***Trigger warning. Some content in this blog may be a trigger for some people. Caution advised***
My counselor asked me a question that rocked my world.
What did you learn from that?
Ok. Wait. Let me back up. I recently switched counselors because the one I was seeing wasn’t really helping. She was nice and all, but, as a friend told me a long time ago, nice ain’t cuttin’ it. Anyway, I found someone who I think could help me get to the root of things. She didn’t disappoint.
She asked about my childhood. I tend to recount it with a certain laconic pragmatism. “I was raised in an abusive home. My stepfather was emotionally, physically and verbally abusive toward me and my mother permitted it. My sister was not treated in the same fashion. Through years of counseling, I have come to terms with it. At this point, I generally do not speak with my family of origin,” or something akin to that.
She asked for more details…of course. I told her about one time when I came home from school. I was about 12 years old. My stepfather had this rule: Don’t speak unless spoken to. As I opened the front door, he was sitting on the couch watching TV. He glanced at me, and I did not speak. I locked the door and went to my room and shut the door. A few minutes later he knocked on the door, and when I opened it, he hit me in my face. He yelled at me for being disrespectful and not speaking when I came into the room.
She asked for more.
I told her that I was punished often by being excluded from sitting at the table to eat with the family. I was also prevented from eating the same foods that were prepared and was given something else instead. For example, if french toast and orange juice were being served, I would have to eat toast and milk. Then I would be made to clean up after everyone.
She listened as I recounted these events, giving me the occasional Freudian nod or two. That’s when she popped the question:
“And, tell me, what did you learn from that?”
It kind of caught me off guard. I don’t recall ever being asked that question about my childhood before. Weird thing is that I instantly knew what she was driving at. She wanted to know what constructs, what beliefs, I formed about the world around me based off of that very traumatic experience.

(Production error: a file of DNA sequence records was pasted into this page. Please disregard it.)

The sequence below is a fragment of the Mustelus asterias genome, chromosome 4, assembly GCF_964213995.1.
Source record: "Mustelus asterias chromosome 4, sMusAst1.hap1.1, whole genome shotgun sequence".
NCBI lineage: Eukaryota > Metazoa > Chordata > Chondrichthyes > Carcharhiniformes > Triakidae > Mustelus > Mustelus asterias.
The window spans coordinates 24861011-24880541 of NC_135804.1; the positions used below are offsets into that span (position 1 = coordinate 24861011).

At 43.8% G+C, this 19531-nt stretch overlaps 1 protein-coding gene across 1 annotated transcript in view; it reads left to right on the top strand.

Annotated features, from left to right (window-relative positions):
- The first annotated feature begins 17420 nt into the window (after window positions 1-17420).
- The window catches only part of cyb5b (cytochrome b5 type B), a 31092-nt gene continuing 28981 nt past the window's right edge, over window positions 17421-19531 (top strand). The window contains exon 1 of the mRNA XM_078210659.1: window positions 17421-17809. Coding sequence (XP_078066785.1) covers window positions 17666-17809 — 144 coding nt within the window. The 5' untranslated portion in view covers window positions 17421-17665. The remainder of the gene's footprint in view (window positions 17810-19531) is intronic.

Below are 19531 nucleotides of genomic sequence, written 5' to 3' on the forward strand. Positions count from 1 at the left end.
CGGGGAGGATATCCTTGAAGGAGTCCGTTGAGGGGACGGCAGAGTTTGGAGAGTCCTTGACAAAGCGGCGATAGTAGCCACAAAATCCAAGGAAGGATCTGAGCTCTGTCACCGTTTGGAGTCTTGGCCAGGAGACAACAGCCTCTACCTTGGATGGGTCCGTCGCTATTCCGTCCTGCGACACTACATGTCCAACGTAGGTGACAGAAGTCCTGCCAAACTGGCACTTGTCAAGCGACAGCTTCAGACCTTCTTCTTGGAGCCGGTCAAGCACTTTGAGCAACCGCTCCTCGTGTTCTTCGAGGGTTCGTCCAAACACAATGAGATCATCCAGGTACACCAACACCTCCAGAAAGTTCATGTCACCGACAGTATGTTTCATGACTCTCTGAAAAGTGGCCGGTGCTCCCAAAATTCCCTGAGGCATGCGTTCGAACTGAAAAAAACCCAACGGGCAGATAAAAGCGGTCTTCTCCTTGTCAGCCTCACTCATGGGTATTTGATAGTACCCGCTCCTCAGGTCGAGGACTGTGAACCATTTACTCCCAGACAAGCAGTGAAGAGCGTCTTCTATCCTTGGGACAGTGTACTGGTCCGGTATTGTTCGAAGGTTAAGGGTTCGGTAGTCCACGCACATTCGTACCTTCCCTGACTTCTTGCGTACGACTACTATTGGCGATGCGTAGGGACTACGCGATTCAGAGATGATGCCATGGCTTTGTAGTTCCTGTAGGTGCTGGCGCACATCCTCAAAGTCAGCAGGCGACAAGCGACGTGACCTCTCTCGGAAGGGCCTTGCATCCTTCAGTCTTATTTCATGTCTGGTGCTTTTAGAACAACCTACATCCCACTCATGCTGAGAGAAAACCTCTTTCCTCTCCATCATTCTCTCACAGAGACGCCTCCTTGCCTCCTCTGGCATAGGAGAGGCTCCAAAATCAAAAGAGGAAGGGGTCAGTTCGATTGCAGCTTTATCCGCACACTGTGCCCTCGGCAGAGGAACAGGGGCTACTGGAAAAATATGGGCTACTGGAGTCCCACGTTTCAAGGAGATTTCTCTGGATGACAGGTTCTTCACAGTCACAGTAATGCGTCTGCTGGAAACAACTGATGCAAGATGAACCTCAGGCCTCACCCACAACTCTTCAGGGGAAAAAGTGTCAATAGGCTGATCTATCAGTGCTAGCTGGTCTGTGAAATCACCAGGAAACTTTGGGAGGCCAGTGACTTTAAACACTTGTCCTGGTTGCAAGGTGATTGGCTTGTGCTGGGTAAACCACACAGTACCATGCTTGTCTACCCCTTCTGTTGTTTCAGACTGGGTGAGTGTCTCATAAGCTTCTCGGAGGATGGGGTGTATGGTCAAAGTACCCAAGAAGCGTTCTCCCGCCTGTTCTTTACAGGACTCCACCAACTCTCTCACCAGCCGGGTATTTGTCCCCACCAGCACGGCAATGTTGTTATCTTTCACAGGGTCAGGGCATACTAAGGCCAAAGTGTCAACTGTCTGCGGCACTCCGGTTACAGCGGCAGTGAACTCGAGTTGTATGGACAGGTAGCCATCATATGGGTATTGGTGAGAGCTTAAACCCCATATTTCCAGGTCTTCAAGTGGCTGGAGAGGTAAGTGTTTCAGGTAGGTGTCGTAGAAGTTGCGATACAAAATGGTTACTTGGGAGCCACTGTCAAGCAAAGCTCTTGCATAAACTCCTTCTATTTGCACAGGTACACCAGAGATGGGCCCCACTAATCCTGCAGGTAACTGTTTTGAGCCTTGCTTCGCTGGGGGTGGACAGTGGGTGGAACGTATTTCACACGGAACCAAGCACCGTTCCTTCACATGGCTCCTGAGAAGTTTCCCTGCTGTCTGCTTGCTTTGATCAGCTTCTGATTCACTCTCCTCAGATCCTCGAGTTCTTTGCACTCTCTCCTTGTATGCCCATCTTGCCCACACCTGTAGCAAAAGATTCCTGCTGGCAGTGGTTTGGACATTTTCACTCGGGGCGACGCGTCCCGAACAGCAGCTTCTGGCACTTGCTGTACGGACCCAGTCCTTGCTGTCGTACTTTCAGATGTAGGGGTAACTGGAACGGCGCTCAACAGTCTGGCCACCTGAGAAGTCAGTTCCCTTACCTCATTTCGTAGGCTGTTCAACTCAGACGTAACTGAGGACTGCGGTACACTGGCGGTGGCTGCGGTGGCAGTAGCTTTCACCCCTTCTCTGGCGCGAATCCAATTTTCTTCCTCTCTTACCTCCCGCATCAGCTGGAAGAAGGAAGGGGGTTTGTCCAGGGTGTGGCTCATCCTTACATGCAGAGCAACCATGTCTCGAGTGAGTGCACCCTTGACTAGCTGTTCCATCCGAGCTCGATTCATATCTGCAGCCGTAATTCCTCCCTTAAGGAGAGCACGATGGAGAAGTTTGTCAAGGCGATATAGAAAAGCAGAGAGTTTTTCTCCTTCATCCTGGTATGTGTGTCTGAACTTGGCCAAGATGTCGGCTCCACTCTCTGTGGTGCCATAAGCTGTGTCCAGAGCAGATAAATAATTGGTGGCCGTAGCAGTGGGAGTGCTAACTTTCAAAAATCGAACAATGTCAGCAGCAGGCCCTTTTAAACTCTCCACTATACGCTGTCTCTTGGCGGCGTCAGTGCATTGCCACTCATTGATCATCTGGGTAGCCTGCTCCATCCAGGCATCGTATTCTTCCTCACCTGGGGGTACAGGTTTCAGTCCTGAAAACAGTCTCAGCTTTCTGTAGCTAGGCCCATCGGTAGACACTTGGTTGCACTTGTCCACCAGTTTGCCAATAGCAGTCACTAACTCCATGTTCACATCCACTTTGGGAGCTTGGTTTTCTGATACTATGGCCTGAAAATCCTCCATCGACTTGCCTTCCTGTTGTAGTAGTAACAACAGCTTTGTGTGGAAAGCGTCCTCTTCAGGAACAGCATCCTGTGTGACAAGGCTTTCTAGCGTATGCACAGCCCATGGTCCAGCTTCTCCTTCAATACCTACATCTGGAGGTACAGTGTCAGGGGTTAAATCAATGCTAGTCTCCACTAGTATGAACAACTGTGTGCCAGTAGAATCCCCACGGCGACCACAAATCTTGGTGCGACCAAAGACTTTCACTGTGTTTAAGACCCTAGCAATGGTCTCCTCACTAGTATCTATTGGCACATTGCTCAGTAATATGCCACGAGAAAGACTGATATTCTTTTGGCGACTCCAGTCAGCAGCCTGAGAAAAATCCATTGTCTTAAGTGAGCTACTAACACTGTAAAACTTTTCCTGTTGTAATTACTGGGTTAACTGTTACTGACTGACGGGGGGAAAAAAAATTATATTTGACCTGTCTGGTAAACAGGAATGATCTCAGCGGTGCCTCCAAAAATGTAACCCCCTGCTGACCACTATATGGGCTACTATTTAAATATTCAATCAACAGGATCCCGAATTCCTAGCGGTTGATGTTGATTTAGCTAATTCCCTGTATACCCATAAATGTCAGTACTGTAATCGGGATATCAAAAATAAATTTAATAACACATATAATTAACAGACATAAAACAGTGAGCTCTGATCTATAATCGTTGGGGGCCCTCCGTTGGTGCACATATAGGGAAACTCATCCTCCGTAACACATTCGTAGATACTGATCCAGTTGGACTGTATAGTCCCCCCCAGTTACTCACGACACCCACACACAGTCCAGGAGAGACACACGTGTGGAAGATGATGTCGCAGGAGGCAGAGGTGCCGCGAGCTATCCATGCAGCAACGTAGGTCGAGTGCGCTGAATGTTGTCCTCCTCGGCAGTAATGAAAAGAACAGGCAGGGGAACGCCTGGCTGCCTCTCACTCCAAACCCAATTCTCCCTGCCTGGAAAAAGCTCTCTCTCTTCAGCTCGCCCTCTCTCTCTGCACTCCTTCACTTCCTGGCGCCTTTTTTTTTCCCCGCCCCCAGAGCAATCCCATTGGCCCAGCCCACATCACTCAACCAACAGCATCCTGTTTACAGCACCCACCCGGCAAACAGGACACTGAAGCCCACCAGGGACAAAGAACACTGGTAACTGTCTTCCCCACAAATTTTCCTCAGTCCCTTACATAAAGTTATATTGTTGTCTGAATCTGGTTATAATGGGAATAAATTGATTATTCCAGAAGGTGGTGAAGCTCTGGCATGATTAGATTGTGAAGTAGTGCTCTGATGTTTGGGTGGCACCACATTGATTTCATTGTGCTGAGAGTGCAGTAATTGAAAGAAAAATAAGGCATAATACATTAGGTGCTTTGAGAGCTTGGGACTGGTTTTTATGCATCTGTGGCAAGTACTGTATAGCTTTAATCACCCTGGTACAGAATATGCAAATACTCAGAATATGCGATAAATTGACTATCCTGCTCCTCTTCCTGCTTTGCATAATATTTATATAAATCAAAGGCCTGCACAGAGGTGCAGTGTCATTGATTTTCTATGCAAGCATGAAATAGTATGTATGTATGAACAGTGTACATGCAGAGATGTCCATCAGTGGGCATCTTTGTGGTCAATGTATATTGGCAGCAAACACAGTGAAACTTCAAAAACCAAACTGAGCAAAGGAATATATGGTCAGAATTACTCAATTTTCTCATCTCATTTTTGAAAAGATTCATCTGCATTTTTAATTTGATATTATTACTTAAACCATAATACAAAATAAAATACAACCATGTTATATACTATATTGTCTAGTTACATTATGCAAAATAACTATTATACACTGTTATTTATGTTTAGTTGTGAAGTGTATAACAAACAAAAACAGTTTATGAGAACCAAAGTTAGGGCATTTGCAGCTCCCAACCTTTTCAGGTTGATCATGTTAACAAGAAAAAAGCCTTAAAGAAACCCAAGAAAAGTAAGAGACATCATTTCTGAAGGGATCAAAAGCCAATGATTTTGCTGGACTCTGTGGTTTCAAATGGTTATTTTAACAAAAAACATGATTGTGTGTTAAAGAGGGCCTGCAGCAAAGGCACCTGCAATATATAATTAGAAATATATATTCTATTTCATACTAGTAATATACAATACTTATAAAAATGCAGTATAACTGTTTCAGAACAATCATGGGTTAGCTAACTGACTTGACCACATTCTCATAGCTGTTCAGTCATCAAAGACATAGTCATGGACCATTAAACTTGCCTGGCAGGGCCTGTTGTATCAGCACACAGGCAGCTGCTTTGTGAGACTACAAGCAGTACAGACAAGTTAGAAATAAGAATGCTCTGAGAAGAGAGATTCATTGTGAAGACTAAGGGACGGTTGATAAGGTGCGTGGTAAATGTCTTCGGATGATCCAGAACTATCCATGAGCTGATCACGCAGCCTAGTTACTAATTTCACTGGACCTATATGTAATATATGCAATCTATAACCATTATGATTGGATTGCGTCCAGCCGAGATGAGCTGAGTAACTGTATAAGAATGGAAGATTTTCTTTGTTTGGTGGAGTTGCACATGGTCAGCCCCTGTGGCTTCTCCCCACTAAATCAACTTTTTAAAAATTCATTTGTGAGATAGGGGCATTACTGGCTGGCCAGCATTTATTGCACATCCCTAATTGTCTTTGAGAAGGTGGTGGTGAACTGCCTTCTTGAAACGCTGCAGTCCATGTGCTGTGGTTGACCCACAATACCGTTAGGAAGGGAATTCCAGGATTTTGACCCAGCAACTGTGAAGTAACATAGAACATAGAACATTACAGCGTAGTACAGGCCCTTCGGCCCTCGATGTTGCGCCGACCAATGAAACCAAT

I gave some crappy off the cuff answer. I talked about learning that I did not want to be that kind of parent and how I wanted to learn how to deal with my baggage so that I didn’t pass that on to my kids. Something in her slow steady nod led me to believe she knew I handed her a bunch of fluff.
It was like my mind didn’t even want to come to grips with what I’d assimilated into my bank of truths as a result of that experience. She didn’t press it, and we went on to other things. But, it bugged me. What had I learned? And why didn’t I want to even acknowledge it?
So, over the next few days, I took a brutally honest look at what that trauma really taught me. It was hard. Really hard. I made a list.
That when people say they love you, it’s not necessarily true
That if I want to be taken care of, fed, clothed, protected, I have to do it myself
To be hopeless, because it is less painful than feeling a joyous rise of hope followed by the inevitable plummet and crash of disappointment. Better to stay down than to keep getting kicked down.
That I am not worth protecting
That no one is safe
Words hurt in places that fists can’t touch
To neglect and ignore my needs
I don’t think I had ever really let these ideologies fully come to my consciousness until now. It’s weird, though, because it’s like they were right there, hovering just below my radar of awareness, puppeteering my thoughts and behavior.